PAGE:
A Brown Bag Lunch with Secretary Arne Duncan

Felippa Amanta standing next to Arne Duncan

Felippa AmantaMatsui Washington Fellows

October 24, 2014

Last Friday afternoon, October 17, I had the honor of being up close and personal with Secretary of Education Arne Duncan. Since the White House Initiative on Asian Americans and Pacific Islanders is housed under the Department of Education, the interns are also subject to the Department of Education’s internship program. Other than exciting tours around the city and exhilarating happy hours, the program also provides opportunities to attend insightful brown bag lunches with various people at the Department, including Secretary Duncan himself.

The brown bag lunch took place in the Secretary’s conference room at the Lyndon B. Johnson Department of Education building. The room was filled with eager interns, some joining us through video calling, all suited up, with faces full of excitement, and a pinch of nervousness. Or at least that might be the reflection of my own thoughts. I couldn't believe I was finally meeting the Secretary of Education after looking at his picture in front of the office door a thousand times!

Before the Secretary arrived, the room became like a get-together session. It is rare that all of the interns gather together and meet each other, getting to know other offices. This get-together included a diverse group of people from all over the nation, each with their own interesting background and story.

Secretary Duncan came soon after all of us settled down. My first impression was that he is very friendly, down to earth, welcoming, and far from being intimidating. He started of by humbly praising our work as an intern, saying “You are all way ahead of me when I was your age.” That was a very encouraging gesture, but also a reflection on how the culture and the atmosphere for undergraduate students have changed so much. Secretary Duncan also gave a quick remark on the future plans and projections of the Department. Since the time was very limited, the opening remark was very brief and was immediately followed by questions from the interns.

During the Q&A session, Secretary Duncan was very accommodating. He willingly answered the hard-hitting questions. We talked about the things that are relevant to us as college students, such as the extreme hike of college tuition, the Violence Against Women Act (VAWA) in college campuses, funding and support for Deferred Action for Childhood Arrivals (DACA) recipients, and also the Department’s plan towards implementing a college rating system. On all of these issues, he admitted there’s still big room for improvement.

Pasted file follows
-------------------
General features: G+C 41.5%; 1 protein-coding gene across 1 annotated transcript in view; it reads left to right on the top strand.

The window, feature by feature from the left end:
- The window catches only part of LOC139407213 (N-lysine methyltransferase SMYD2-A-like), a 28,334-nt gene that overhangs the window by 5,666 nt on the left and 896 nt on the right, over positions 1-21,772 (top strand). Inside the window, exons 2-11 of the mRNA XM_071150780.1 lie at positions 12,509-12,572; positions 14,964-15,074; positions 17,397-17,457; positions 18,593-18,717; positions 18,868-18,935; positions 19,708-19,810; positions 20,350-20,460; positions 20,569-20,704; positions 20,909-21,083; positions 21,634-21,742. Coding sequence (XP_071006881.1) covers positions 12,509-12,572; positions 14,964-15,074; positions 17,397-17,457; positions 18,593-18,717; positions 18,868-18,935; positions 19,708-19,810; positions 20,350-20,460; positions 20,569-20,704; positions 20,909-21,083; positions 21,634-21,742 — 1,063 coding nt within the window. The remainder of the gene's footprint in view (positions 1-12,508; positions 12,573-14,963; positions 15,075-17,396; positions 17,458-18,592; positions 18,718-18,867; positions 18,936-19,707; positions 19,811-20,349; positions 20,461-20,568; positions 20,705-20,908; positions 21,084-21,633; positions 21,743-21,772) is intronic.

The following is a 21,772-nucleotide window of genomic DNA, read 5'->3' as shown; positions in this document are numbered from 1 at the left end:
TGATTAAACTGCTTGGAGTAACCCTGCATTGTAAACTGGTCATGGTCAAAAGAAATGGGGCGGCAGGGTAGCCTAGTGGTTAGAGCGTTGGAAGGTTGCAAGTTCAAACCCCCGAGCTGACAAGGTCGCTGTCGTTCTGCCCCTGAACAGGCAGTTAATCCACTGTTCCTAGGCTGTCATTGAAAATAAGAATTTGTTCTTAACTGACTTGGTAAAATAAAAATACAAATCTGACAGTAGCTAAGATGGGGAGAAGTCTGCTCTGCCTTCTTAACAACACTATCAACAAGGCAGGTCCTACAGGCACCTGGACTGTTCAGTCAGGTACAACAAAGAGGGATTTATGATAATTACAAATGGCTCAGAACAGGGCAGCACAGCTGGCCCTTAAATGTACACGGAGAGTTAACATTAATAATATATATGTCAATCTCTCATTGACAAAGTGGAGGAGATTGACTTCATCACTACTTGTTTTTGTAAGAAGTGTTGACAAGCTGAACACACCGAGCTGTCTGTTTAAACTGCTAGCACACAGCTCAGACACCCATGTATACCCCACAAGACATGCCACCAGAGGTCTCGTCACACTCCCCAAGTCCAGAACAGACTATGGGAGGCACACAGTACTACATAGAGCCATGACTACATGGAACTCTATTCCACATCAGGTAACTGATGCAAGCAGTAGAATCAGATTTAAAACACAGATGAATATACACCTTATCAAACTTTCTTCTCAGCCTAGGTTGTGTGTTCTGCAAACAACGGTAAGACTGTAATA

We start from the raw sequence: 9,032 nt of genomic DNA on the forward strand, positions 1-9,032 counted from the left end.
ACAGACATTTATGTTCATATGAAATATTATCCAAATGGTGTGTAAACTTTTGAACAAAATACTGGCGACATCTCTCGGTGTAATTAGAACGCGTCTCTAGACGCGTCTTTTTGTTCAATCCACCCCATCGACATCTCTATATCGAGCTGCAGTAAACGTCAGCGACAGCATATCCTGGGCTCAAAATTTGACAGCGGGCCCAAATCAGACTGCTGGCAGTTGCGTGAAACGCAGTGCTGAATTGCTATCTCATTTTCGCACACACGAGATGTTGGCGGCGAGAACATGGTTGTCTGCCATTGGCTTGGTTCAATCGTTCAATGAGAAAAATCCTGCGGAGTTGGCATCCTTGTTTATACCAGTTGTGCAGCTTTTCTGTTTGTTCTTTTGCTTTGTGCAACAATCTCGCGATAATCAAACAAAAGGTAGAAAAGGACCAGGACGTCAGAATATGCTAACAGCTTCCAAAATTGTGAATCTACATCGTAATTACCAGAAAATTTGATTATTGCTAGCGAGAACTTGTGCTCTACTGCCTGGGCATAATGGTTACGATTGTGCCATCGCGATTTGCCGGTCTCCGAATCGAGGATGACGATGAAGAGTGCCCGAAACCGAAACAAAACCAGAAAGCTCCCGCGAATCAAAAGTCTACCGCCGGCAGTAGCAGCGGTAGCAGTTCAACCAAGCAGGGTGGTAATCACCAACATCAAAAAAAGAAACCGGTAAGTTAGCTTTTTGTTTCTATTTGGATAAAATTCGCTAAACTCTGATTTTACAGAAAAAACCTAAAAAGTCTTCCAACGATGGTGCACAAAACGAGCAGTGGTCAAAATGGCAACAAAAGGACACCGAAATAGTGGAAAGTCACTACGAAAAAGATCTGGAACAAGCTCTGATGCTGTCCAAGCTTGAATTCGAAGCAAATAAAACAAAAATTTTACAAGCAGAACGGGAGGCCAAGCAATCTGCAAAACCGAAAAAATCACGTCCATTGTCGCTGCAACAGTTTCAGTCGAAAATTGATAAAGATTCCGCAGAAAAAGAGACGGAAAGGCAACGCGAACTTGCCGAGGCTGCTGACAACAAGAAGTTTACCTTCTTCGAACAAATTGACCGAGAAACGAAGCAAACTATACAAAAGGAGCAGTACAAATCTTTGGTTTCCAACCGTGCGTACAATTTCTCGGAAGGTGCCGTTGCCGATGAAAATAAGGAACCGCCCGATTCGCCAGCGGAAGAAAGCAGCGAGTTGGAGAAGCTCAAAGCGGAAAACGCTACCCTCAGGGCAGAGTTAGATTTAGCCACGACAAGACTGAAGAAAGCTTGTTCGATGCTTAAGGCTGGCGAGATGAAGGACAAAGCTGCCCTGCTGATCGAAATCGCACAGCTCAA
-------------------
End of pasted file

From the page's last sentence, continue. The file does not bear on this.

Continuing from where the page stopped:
We also covered K-12 education, such as the problem with the school to prison pipeline, the reality that schools are more segregated than before the Civil Rights era, the need for teacher diversity, the missing piece of schools’ curriculum, and also on programs like Teach for America. The Secretary answered all of it openly, explaining what has been done, what might be the challenges and limitations, while also admitting some aspects that might be lacking and failing. Secretary Duncan also wasn't afraid of answering more personal questions, such as what the future might hold for him after the administration comes to an end. The straight answer from him, “I don’t know!”

With the Secretary’s tight schedule, there wasn't enough time to continue the interesting conversation. He ended on a very inspiring and thought-provoking note for the interns, reminding us to stay connected and grounded to the community because in the end, all the work that we are doing is for the community and for public service.

headshot of Felippa Amanta

My name is Felippa Amanta, a third year Berkeley student majoring in Sociology with a minor in Public Policy. I’m really excited for my fall internship in Washington, DC, where I hope to intern at the Department of Education. It really fits my passion in education and public service. I also look forward to meeting exceptional people in DC and learning from them, through classes, seminars, and other opportunities. I can learn about politics in DC first-hand from people directly involved in it. I believe that this experience will help me in my research on education policies. Thank you, Matsui Center, for giving me a chance to fully enjoy Washington, DC with the fellowship!